Representation of Different Types of Motion by Simple Graphs

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Author: Jerry Silver

The Idea

In the previous experiment, we worked with constant velocity in one direction and found that the motion was represented by simple graphs whose slopes were straight lines. Here, you study the motion of a person going forward and back, fast and slow. You also measure the effect of speeding up and slowing down. These graphs will take on a new dimension. In this experiment you use a motion sensor with display software to get a better feel for what different types of motion look like. Graphs are used to show where an object is at various times.

What You Need

  • motion sensor
  • appropriate computer interface for the motion sensor
  • (roughly) 8 inch by 10 inch piece of cardboard


Motion sensor (PASCO Easy Screen)

  1. Attach a motion sensor to your computer. If you have a PASCO motion sensor, it is connected through the computer's USB port by way of a computer interface. Follow the specific details provided by the sensor's manufacturer.
  2. If you are using the PASCO sensor, select the Easy Screen to get started. Four motion patterns will come up on the screen. Select one to start with. Press Run (when you are ready).
  3. Hold the board facing the motion sensor. (See Figure 2-1.)
  4. Position yourself so you start at a distance of 1 meter from the screen. On the computer screen, you see a visual indicator or your position as a function of time.
  5. Adjust your position to match the pattern on the screen. (Note: you might be tempted to think that moving forward is positive, but this is not the case here. Moving backward results in increasing the distance between yourself and the motion sensor. As a result, for our purposes here, this is the positive direction.)
  6. Repeat for each of the patterns available on the Easy Screen.

Picturing motion. Getting a move on.

Expected Results

Figure 2-2 shows the result of someone moving backward and forward in such a way that they match the target motion pattern. This represents holding still for two seconds at 0.5 meters distance, then moving back at 2.2 m/s, and then holding still for another two seconds at a distance of 1.8 meters. The person doing the matching does not have to think about this, but only needs to look at the screen and move to fit the pattern.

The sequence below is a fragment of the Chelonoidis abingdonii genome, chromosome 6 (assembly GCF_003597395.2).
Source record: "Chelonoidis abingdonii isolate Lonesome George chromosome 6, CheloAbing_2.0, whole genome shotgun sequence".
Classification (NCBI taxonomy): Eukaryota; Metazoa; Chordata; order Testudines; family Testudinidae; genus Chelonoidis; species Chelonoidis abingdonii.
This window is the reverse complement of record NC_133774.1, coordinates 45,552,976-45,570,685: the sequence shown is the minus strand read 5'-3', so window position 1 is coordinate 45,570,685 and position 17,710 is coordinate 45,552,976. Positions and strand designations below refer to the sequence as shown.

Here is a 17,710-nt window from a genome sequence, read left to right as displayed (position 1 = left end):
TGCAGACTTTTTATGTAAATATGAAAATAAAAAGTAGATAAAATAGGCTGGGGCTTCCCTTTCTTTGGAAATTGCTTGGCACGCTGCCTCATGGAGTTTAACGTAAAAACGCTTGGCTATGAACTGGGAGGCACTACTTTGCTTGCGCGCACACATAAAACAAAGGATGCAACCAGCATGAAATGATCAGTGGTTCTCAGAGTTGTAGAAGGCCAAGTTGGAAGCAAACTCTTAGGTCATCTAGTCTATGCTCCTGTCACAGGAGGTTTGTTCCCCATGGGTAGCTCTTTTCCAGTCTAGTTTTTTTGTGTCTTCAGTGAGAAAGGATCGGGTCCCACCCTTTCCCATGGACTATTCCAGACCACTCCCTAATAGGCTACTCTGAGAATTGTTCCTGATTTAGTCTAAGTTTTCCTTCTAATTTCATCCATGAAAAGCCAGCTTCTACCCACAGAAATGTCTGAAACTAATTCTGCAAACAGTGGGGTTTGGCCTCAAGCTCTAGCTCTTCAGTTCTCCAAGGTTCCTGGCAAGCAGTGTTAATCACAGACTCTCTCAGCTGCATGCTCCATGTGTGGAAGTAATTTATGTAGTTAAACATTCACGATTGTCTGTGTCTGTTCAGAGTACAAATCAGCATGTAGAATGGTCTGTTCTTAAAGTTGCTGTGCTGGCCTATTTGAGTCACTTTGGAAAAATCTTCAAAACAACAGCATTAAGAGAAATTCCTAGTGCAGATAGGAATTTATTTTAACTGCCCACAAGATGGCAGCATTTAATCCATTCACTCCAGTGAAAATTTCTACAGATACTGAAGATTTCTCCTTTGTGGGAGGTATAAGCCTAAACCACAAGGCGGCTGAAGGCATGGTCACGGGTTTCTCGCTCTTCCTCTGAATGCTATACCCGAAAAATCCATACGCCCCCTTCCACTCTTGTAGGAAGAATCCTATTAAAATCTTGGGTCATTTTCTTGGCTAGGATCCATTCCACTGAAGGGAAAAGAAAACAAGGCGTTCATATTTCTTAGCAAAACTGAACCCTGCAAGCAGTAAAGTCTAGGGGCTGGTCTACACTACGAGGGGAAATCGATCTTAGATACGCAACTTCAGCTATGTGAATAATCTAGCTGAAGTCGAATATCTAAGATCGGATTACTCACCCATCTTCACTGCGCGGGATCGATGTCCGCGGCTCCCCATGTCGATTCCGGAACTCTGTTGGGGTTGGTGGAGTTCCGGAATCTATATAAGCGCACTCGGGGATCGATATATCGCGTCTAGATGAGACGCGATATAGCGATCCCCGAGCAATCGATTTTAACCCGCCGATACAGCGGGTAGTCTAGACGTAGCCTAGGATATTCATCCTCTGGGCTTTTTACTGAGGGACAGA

Constant velocity in the positive direction (which in this case is defined as away from the motion sensor) is represented by a straight line on a distance versus time graph. The faster the motion, the steeper the slope.

Picturing motion. Getting a move on.

Zero velocity means the distance stays the same over a given time interval. This is represented as a horizontal line on the distance versus time graph.

A curved line would be produced by accelerated motion (speeding up or slowing down).

Why It Works

The distance an object goes in a given time interval, t, is given by the equation:

From this equation, the slope of the distance versus time graph is given by v, the velocity of the motion. The initial separation from the motion sensor, d°, determines how far above the baseline the graph starts.

Each new phase of the motion contributes a separate segment to the graph. For instance, if the velocity stops, the distance remains constant for that period of time. If the motion is toward the motion sensor for another period of time, that motion contributes a segment of the graph with a negative slope that connects to the other segments.

Table 2-1 summarizes the various possibilities.

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